"对不起,我没有空,不能去。"

Translation:Sorry, I do not have time. I cannot go.

December 2, 2017

24 Comments


https://www.duolingo.com/muanui

Why 不能去 mean "i can't make it" ???

December 12, 2017

https://www.duolingo.com/Rumactree

Because another way of saying: “I can’t go” (to a party or a gathering, even a conference) in English is: “I can’t make it” (to the party/gathering/conference). The latter is more often used as part of an apology. It implies that you want to and put some effort in but just can’t manage to make the timing work etc.

July 7, 2018

https://www.duolingo.com/KillianSta

Wrote sorry I dont have time I cant go

December 2, 2017

https://www.duolingo.com/AlyciaPete

"Sorry, I don't have any free time. I can't go." This should be accepted.

January 4, 2018

https://www.duolingo.com/Quentin431925

Reported: "Sorry, I'm not available, I cannot go." is not accepted, despite "not available" being a proposed translation in the hover text.

April 3, 2018

https://www.duolingo.com/marianluffy

I did the same

February 6, 2019

https://www.duolingo.com/Owlspotting

It rejected "Sorry, I don't have time, so I can't go"--because of the "so." It is true that there is no overt "so" in the Chinese, but the meaning is implicitly there.

February 20, 2018

https://www.duolingo.com/roman2095

Yes, in other exercises Duo even uses "so" to join the two clauses together in English where the Chinese just uses a comma splice, so they really shouldn't mark you wrong if they do it themselves. However some other posters here have been rejected for saying "don't" and "can't" so that could be the reason you were marked wrong rather than the "so".

February 24, 2019

https://www.duolingo.com/Handrisuselo

不能去 here means "I cannot make it" instead of "I cannot go".

I feel confused with it. Can you explain it? Is it a kind of an idiomatic expression?

March 1, 2018

https://www.duolingo.com/Rumactree

Yes. “I can’t make it” is English idiom for not being able to attend something.

July 7, 2018

https://www.duolingo.com/stephen_zissou

"Sorry, I don't have time, I can't go out." Marked wrong, so I reported it.

Edit: I tried "Sorry, I don't have time, I can't go" and it was accepted.

April 30, 2018

https://www.duolingo.com/Patrick_Dark

"Sorry, I don't have time. I'm unable to go." should be accepted; the suggested answer "sorry [sic], I don't have time. I cannot go." has an identical meaning (and needs a capital letter "S").

March 13, 2018

https://www.duolingo.com/PIEROS16

how do you say i didn't have time instead of i don't have time?

May 24, 2018

https://www.duolingo.com/MicahLiuba1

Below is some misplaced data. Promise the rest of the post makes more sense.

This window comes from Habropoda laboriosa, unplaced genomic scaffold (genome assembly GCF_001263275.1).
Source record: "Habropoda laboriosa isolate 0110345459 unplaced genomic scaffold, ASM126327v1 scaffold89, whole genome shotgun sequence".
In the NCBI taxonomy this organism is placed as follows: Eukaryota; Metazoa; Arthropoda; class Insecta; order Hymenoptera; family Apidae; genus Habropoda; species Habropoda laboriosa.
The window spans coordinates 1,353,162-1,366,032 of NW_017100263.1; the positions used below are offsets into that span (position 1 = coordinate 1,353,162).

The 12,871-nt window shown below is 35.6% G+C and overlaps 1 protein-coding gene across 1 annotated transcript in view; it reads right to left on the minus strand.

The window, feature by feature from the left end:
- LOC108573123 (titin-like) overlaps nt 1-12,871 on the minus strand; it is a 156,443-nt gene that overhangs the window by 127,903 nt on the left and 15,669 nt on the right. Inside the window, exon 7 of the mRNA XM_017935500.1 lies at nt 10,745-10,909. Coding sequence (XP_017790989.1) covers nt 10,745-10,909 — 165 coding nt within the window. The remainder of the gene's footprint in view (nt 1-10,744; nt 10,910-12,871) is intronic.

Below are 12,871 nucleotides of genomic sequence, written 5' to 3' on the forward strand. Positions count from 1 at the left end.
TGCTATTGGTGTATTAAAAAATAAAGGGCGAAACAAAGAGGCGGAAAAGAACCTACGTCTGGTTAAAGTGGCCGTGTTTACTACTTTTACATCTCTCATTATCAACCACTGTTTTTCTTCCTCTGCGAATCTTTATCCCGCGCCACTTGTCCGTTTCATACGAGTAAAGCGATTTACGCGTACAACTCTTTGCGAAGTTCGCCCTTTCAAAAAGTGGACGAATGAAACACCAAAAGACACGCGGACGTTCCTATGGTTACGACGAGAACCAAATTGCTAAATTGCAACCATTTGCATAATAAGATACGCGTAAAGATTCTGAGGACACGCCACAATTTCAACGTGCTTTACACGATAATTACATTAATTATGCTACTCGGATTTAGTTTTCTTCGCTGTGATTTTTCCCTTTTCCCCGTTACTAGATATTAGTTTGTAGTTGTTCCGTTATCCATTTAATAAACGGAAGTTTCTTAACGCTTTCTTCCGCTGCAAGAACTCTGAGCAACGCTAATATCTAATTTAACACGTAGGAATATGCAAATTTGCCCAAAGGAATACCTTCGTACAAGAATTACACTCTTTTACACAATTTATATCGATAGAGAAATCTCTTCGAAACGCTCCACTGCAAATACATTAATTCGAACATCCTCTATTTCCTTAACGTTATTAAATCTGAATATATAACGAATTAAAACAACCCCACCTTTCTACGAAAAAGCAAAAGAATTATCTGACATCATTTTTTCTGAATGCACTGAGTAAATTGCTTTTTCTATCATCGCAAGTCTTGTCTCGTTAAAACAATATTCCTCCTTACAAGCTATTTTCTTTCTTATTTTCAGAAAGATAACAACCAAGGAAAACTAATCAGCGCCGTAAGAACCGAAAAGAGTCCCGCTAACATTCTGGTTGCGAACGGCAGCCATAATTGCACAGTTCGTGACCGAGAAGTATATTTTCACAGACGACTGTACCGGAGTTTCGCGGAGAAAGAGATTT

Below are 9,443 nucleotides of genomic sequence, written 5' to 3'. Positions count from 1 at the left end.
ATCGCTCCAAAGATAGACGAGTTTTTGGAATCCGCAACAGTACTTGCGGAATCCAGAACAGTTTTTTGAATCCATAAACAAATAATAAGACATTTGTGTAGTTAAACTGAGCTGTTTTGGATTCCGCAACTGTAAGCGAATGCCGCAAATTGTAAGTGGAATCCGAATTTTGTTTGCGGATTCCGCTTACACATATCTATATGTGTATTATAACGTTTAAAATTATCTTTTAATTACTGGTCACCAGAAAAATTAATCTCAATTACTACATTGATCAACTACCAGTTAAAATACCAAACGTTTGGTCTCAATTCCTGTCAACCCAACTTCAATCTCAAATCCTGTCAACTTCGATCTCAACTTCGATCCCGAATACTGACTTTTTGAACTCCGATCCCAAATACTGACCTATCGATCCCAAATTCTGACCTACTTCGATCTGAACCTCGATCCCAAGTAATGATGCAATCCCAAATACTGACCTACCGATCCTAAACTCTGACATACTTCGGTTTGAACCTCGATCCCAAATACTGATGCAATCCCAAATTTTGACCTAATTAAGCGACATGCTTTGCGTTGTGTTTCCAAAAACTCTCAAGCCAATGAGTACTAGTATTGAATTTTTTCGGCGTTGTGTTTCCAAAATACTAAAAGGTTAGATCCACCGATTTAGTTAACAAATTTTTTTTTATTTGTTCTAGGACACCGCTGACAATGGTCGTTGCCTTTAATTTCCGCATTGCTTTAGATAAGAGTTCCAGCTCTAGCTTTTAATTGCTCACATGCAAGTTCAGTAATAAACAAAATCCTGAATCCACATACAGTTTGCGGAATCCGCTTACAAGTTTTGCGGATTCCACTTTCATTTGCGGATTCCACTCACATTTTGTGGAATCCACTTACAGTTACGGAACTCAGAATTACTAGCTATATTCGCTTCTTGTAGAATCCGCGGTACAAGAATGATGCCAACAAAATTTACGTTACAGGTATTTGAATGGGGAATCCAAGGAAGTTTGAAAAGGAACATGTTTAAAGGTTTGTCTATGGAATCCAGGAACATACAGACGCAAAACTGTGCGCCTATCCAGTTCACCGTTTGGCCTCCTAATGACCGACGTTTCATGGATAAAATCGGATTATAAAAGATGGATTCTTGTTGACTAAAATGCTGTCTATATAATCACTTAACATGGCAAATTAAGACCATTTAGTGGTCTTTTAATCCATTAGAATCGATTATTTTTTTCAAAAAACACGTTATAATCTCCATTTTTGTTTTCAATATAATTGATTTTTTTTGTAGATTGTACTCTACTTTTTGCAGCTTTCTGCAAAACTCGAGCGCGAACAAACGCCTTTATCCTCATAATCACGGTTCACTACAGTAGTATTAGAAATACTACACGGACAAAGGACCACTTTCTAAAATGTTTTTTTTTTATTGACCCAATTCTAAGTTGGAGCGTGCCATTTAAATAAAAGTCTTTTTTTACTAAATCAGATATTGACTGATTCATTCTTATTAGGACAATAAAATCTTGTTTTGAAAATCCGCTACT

So is this three thoughts joined by commas a standard Chinese grammar thing that is acceptable in that language, or is Duolingo just being careless? In English This would be at least two sentences joined with a semicolon. I'm sorry. I have no time; I cannot go. 8/28/18

August 28, 2018

https://www.duolingo.com/roman2095

Yes the comma splice is commonly used in Chinese apparently. Here is a brief Wikipedia extract:

The comma is used to join together clauses that deal with a certain topic or line of thinking. As such, what would appear to an English speaker to be a comma splice is very commonly seen in Chinese writing. Often, the entirety of a long paragraph can consist of clauses joined by commas, with the sole period coming only at the end.

March 2, 2019

https://www.duolingo.com/Simon299426

"Sorry, I'm not free and can't go" corrected to "Sorry, I'm not free. I can't go."

August 29, 2018

https://www.duolingo.com/wgb000

Why do you want a colloquial paraphrasing when the literal translation fits perfectly?

November 9, 2018

https://www.duolingo.com/wbeeman

"I cannot make it" is highly colloquial. Literally "I cannot go" is correct

December 19, 2018

https://www.duolingo.com/Dave168907

You are correct in saying that "I cannot go" is correct, but "I cannot make it" is hardly colloquial. It is a universally established expression in English.

December 31, 2018

https://www.duolingo.com/Celticfiddleguy

Yes, it is colloquial; an expression used in common everyday conversation - not formal. Being "universally established" doesn't change that.

January 20, 2019

https://www.duolingo.com/JArgeles

What's the difference between 空 and 时间?Don't they both mean time?

March 5, 2019

https://www.duolingo.com/BryanLNP

Not really. 空 is more like availability. 时间 is literally time.

March 5, 2019

https://www.duolingo.com/izzyk8211

why not 'i have no time'?

April 16, 2019

https://www.duolingo.com/BryanLNP

That would be, literally, “我没有时间” but I think the meaning of that is closer to “I’m out of time”. There are quite a few nuances that you can’t help but to learn by heart :/

April 17, 2019
Learn Chinese in just 5 minutes a day. For free.